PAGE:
Ireland’s ambassador to India Feilim McLaughlin has been called to meet India’s Minister for External Affairs over the death of tragic mum to be Savita Halappanavar.
The demand came as anger mounts in India over the refusal of a Galway hospital to terminate Savita’s pregnancy and save her life.
The ambassador was told of the ‘concern and angst in Indian society at the untimely and tragic death’ according to a report in the Hindu Times.
The paper reports that External Affairs Minister Salman Khurshid echoed the views of the Indian public in the meeting.
Khurshid told reporters: “Saving the life of the mother is of prime importance, if you can’t save the life of the child.”
Ambassador McLaughlin was also told that India hoped the inquiry into the death would be independent.
The Minister and his staff told McLaughlin that India was unhappy that a young life had come to an untimely end and hoped the Indian Ambassador in Dublin Debashish Chakravarti would be regularly updated on the progress of the probe.
Ambassador Chakravarti also attended a Dublin meeting with Ireland’s deputy Prime Minister Eamon Gilmore who also serves as the country’s Minister for Foreign Affairs.
Chakravarti told the Indian media than he was assured that the Irish government is ‘committed to establishing the full circumstances and facts’ of the Savita case.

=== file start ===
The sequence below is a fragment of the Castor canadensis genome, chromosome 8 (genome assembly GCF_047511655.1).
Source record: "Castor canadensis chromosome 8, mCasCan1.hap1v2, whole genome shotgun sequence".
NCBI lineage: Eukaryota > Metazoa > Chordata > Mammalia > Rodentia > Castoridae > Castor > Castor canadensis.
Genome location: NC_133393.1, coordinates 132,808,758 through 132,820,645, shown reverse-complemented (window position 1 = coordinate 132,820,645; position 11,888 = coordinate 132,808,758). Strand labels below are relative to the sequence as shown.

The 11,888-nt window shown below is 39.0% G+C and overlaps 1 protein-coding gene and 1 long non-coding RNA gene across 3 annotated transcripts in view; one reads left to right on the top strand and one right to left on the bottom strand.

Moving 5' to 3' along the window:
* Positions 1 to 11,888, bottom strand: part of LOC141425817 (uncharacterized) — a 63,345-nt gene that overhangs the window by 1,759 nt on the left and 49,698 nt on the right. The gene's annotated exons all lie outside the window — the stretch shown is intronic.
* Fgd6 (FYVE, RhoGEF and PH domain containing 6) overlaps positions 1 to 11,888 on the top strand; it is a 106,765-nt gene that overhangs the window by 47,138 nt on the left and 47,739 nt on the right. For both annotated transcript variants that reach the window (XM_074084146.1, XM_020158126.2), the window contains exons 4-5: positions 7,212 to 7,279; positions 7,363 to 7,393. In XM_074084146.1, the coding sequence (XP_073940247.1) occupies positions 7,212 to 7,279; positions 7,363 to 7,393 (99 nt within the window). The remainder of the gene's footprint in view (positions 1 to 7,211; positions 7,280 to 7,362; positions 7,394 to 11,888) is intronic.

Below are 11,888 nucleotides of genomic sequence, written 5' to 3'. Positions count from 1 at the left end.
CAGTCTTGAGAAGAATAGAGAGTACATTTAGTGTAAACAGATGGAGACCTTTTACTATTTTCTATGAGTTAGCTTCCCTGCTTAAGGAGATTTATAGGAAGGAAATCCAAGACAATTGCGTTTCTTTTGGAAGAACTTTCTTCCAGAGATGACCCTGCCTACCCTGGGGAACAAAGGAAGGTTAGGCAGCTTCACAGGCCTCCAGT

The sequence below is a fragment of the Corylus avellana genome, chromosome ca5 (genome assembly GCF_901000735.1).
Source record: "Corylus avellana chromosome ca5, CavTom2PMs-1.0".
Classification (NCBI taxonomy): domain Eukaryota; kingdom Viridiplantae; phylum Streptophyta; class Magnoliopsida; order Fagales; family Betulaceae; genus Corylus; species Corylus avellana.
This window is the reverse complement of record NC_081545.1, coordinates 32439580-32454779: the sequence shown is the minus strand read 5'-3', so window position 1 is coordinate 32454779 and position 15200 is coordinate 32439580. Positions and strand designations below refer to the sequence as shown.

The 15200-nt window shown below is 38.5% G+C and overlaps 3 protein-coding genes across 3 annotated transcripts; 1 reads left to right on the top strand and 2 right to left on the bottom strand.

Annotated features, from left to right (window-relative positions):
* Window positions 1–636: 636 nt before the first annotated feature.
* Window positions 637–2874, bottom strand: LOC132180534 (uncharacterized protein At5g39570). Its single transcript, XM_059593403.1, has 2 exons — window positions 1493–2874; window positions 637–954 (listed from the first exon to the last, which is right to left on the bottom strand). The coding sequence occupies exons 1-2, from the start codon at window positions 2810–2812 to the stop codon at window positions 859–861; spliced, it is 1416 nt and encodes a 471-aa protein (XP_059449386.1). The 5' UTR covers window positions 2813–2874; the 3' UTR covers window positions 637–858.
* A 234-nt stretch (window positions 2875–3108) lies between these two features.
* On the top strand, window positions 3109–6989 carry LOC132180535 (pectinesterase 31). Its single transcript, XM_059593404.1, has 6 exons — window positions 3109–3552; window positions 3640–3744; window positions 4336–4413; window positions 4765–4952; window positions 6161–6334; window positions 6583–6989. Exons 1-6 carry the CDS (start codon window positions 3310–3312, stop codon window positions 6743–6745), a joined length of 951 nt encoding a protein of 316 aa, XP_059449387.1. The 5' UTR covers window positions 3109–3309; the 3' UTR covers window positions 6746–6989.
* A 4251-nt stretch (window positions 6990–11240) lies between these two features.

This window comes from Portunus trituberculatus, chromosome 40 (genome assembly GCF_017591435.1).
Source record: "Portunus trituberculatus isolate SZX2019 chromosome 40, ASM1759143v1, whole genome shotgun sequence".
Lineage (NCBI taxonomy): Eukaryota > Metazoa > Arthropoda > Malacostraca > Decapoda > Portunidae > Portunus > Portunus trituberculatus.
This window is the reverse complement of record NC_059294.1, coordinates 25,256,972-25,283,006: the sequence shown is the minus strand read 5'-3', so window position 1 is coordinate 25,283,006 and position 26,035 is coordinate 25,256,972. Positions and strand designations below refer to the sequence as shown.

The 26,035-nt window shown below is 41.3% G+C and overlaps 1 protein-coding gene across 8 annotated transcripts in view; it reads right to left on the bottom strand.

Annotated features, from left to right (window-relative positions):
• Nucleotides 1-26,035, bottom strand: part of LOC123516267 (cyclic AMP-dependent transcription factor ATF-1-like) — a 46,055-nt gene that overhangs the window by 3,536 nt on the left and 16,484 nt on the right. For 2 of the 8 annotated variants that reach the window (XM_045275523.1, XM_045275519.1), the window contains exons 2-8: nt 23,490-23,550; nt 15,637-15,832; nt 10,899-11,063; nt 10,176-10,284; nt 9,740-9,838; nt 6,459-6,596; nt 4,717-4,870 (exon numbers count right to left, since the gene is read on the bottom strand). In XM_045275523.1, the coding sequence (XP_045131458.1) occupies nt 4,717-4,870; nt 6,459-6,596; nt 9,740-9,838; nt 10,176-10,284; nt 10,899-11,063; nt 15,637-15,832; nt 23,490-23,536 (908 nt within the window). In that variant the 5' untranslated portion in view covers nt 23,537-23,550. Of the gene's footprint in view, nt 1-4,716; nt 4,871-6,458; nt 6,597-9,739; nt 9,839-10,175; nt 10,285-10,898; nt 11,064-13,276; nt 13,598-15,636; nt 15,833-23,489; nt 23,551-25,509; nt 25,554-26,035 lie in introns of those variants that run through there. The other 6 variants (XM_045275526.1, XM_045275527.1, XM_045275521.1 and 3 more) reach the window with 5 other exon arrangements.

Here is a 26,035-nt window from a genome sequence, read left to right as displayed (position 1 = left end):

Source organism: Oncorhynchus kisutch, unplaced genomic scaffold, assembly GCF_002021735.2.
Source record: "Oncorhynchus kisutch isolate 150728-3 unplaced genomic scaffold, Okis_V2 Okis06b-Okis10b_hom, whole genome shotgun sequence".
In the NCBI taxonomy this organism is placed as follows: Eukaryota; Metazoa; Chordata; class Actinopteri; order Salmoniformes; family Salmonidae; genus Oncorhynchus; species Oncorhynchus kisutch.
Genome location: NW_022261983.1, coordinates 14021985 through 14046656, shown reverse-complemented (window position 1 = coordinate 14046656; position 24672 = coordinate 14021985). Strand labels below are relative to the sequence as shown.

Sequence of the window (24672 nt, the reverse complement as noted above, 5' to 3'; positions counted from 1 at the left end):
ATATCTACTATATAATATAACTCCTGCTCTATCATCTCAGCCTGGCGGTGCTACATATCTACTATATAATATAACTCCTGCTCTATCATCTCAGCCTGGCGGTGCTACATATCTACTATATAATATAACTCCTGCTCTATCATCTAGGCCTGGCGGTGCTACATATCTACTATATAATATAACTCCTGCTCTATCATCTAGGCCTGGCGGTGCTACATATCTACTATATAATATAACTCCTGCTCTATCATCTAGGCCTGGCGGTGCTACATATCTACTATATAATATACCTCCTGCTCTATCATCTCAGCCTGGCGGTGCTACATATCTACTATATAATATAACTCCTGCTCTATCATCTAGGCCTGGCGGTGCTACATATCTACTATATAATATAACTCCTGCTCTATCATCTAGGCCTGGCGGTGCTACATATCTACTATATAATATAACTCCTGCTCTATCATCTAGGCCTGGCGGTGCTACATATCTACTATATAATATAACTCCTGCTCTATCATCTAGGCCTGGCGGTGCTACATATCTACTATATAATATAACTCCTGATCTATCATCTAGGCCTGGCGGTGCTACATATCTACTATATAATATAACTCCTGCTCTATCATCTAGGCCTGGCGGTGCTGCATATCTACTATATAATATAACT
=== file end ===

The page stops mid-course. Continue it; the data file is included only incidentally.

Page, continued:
The meetings in India and Ireland came ahead of a series of protests in Dublin, Cork and Belfast on Saturday.
Ireland’s Health Minister James Reilly assured the media that Savita’s family will learn the full facts behind her tragic death.
Minister Reilly said: “Her family are entitled to know as quickly as possible what the facts of the situation were. They will not have to wait one minute longer than necessary.
“I know this is an extremely difficult and traumatic time for them and I don’t want to see either of the investigations delay one minute longer than they have to and leave this family in doubt as to what really happened.”
The Indian Ambassador to Dublin, Chakravarti said the incident had caused great pain and anguish among the Indian community in Ireland but he insisted that it would not affect the relations between the two countries which he described as ‘extremely cordial.'
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